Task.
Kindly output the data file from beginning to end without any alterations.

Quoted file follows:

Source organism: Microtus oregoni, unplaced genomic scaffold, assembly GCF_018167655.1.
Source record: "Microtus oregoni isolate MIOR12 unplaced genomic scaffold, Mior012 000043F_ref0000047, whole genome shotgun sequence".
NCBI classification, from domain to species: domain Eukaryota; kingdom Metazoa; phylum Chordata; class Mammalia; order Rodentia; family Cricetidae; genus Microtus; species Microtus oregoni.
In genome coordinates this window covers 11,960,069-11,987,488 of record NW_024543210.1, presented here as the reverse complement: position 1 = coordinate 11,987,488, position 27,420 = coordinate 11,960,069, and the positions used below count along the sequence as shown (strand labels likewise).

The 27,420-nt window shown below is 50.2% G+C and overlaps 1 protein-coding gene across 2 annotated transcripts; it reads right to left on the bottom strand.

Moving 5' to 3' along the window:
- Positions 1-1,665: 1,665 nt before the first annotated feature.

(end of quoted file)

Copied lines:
Source organism: Microtus oregoni, unplaced genomic scaffold, assembly GCF_018167655.1.
Source record: "Microtus oregoni isolate MIOR12 unplaced genomic scaffold, Mior012 000043F_ref0000047, whole genome shotgun sequence".
NCBI classification, from domain to species: domain Eukaryota; kingdom Metazoa; phylum Chordata; class Mammalia; order Rodentia; family Cricetidae; genus Microtus; species Microtus oregoni.
In genome coordinates this window covers 11,960,069-11,987,488 of record NW_024543210.1, presented here as the reverse complement: position 1 = coordinate 11,987,488, position 27,420 = coordinate 11,960,069, and the positions used below count along the sequence as shown (strand labels likewise).

The 27,420-nt window shown below is 50.2% G+C and overlaps 1 protein-coding gene across 2 annotated transcripts; it reads right to left on the bottom strand.

Moving 5' to 3' along the window:
- Positions 1-1,665: 1,665 nt before the first annotated feature.